Barneblad: Moose or Elk?
Heidi Håvan Grosch
In Australia a diaper is called a nappie and a napkin a serviette. The German word for cat (katze) sounds like kot (Poland) and kita (Iraq) but nothing like the word pak (Tanzania) or dmet (Ethiopia). Words are funny things, aren’t they?
One word that confuses people is the English word for elg. Is it a moose? Is it an elk? To make it easier to figure that out what a Norwegian elg actually is, let’s look at the Latin names.
Every living thing is divided into different categories:
Kingdom: This category divides animals (including humans and insects) from plants (there are six kingdoms in all).
Phylum: This category divides the kingdoms (there are over 30 phyla in the animal kingdom, and 9-10 in the plant kingdom). Phylum Chordata includes all animals with backbones (including us). Creatures with hard external skeletons like insects, spiders, and lobsters are in the Phylum Anthropoda.
Class: If we divide Phylum Chordata (our phylum), we get different classes: amphibians, birds, mammals (that’s us), reptiles, and fish.
Order: Sometimes it isn’t always clear which order things are in, but order divides things even more. Sounds like trying to clean my room!
Family: This is where we will start to talk about the family (or clan) called Deer. Mr. Elk, Mrs. Moose, Cousin Roe deer, and Uncle Reindeer are all in the same family even though they are different from each other. It’s kind of like being an American and having relatives you don’t know who live in Norway. You have never met them but you know you are still part of the same big family.
Genus: This category breaks the family into more groups. Kind of like having cousins who live in a different state and an Aunt and Uncle who live overseas.
Species: These are the different individuals in each of the smaller genus groups.
REMEMBER! Genus is listed first in the animal’s name and species second (like your common last name, then your individual first name).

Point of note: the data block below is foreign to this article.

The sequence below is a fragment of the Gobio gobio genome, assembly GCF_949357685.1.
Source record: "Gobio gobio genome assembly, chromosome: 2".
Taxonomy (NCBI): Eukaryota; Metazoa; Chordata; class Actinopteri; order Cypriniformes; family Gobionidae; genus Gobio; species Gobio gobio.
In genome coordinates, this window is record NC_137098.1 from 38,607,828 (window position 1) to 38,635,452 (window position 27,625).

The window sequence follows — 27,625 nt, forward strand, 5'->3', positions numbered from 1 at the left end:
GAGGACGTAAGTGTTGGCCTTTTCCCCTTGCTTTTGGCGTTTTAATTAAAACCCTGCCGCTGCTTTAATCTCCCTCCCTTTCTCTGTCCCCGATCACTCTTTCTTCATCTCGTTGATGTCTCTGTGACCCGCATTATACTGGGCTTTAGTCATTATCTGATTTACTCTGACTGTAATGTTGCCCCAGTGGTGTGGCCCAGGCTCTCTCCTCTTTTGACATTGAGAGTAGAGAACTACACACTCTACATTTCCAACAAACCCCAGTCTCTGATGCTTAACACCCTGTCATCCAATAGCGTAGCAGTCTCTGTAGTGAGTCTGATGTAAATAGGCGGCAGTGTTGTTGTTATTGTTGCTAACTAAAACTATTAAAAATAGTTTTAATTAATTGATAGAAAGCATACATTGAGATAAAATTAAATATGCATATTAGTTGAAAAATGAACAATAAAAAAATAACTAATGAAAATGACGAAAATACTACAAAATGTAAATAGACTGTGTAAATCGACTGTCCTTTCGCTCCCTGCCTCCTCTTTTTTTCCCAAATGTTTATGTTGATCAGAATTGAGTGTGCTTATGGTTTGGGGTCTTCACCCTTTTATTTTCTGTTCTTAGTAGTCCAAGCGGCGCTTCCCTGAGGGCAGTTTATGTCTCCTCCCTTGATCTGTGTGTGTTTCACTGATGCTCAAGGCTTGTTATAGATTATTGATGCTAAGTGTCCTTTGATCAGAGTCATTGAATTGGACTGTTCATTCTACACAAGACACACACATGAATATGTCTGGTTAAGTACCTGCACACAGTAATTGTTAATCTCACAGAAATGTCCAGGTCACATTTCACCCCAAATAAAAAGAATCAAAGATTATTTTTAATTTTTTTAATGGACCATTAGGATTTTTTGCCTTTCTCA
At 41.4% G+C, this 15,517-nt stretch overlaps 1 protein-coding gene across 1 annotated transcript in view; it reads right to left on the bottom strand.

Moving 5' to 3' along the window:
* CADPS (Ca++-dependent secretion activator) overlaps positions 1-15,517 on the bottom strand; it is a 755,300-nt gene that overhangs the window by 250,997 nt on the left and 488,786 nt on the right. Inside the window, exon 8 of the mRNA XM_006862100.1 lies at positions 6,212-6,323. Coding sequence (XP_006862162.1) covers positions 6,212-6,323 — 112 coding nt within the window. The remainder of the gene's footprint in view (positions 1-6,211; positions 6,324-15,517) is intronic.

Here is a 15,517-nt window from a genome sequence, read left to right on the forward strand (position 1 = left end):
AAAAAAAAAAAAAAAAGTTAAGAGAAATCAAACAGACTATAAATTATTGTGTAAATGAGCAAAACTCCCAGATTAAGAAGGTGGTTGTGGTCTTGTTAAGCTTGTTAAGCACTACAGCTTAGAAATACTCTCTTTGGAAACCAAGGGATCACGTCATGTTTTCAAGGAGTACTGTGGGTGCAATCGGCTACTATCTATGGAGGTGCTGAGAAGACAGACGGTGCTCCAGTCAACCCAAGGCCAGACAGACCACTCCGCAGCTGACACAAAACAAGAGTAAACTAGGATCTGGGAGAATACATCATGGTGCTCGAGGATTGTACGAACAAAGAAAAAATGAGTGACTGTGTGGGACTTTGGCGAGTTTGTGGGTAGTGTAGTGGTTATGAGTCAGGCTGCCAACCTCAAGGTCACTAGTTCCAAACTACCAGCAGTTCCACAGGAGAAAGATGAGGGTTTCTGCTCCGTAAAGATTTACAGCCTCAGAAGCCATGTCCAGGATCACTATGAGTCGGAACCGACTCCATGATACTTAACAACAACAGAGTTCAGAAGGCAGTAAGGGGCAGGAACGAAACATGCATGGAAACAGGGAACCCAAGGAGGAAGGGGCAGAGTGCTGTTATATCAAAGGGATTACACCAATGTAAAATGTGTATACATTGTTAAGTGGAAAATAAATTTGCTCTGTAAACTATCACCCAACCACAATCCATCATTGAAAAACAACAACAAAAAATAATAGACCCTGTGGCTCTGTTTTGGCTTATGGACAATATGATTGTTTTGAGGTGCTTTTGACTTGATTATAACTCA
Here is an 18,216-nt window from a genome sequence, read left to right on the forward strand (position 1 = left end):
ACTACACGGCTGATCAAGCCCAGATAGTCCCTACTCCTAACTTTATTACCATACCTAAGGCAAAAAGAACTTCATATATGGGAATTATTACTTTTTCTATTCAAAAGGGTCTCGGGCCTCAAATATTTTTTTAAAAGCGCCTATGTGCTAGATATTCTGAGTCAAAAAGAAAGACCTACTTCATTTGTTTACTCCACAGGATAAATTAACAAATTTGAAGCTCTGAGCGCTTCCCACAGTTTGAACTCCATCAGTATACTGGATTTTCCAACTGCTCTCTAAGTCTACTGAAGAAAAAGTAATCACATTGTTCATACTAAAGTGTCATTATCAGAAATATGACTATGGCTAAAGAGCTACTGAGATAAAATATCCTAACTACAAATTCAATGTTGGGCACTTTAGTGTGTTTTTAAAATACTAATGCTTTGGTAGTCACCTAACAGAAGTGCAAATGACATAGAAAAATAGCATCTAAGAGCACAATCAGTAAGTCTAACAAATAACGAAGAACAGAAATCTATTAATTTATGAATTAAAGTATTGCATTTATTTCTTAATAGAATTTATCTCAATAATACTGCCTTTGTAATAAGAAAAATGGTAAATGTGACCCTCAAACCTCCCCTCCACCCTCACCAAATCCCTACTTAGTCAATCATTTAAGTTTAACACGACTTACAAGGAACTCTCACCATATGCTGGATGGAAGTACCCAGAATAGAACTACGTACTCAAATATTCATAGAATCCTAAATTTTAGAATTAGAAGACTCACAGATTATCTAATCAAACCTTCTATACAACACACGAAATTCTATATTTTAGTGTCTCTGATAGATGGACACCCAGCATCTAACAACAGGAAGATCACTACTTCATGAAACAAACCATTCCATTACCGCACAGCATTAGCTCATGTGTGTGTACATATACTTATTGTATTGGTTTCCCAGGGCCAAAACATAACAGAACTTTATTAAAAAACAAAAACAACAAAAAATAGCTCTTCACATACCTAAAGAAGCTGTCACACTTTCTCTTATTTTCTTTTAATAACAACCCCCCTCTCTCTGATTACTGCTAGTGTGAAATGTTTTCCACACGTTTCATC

So… back to the Norwegian elg
The scientific family name for all types of deer (including elg) is Cervidae.
Animals in the Cervidae family all have solid antlers, which they lose at some time during the year.
1. Reindeer (also called Caribou in North America) are in the genus Rangifer and the species Tarandus. They are called Rangifer Tarandus.
FUN FACT: Most Norwegian reindeer are domesticated, but wild ones can be found on Svalbard and in mountainous regions in the south.
2. Moose/European Elk are the genus Alces and the species Alces. They are called Alces Alces.
NOTE: this is what Norwegians call elg or moose when they translate it conversationally to English. It is different than what North Americans call Elk (see #3).
FUN FACT: The antlers of a male elk can span more than 150 cm and an adult elk can be up to 230 cm tall at the shoulder and weigh between 400 and 800 kg.
3. Elk from North America (or Wapati) and Eurasian Red Deer (called hjort in Norwegian) are in the genus Cervus. They are, however, different species, so the second part of their name is different.
• Eurasian red deer or hjort are called Cervus Elaphus
• Elk or Wapati are called Cervus Canadensis
NOTE: This Elk or Wapati is a different animal than European Elk.
4. Not all animals we call deer are alike either. Roe deer (rådyr) comes from the genus Capreolus and the species Capreolus, but white-tailed deer is from the genus Odocoileus and the species Virginianus. Uff da.
FUN FACT: Rådyr used to be only in parts of eastern Norway, but they have spread to most of the country.
So in a nutshell…
Norwegian Elg are called Moose in North America and European Elk in Europe BUT when Europeans talk about them in English they call them Moose. Elk in North American are called Wapati. Double uffda.
This article is a part of Barneblad, a monthly feature by Heidi Håvan Grosch to share with kids and grandkids.
This article originally appeared in the Oct. 17, 2014 issue of the Norwegian American Weekly. To subscribe, visit SUBSCRIBE or call us at (800) 305-0271.